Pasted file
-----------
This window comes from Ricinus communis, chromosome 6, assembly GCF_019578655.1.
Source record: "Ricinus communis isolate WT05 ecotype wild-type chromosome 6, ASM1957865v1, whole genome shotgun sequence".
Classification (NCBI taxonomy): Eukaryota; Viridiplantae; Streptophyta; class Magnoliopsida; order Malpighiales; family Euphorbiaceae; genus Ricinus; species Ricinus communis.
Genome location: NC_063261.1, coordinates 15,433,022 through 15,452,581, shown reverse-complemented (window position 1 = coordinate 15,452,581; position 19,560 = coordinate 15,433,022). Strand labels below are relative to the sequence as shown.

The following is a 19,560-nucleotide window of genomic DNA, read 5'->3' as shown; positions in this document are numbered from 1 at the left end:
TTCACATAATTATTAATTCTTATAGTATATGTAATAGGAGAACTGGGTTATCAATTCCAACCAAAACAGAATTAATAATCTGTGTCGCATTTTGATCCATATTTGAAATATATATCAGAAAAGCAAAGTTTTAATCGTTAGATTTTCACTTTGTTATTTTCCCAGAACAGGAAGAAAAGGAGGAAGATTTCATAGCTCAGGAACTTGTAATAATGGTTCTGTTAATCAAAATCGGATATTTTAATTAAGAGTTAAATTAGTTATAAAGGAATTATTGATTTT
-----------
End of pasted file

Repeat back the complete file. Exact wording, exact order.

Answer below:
This window comes from Ricinus communis, chromosome 6, assembly GCF_019578655.1.
Source record: "Ricinus communis isolate WT05 ecotype wild-type chromosome 6, ASM1957865v1, whole genome shotgun sequence".
Classification (NCBI taxonomy): Eukaryota; Viridiplantae; Streptophyta; class Magnoliopsida; order Malpighiales; family Euphorbiaceae; genus Ricinus; species Ricinus communis.
Genome location: NC_063261.1, coordinates 15,433,022 through 15,452,581, shown reverse-complemented (window position 1 = coordinate 15,452,581; position 19,560 = coordinate 15,433,022). Strand labels below are relative to the sequence as shown.

The following is a 19,560-nucleotide window of genomic DNA, read 5'->3' as shown; positions in this document are numbered from 1 at the left end:
TTCACATAATTATTAATTCTTATAGTATATGTAATAGGAGAACTGGGTTATCAATTCCAACCAAAACAGAATTAATAATCTGTGTCGCATTTTGATCCATATTTGAAATATATATCAGAAAAGCAAAGTTTTAATCGTTAGATTTTCACTTTGTTATTTTCCCAGAACAGGAAGAAAAGGAGGAAGATTTCATAGCTCAGGAACTTGTAATAATGGTTCTGTTAATCAAAATCGGATATTTTAATTAAGAGTTAAATTAGTTATAAAGGAATTATTGATTTT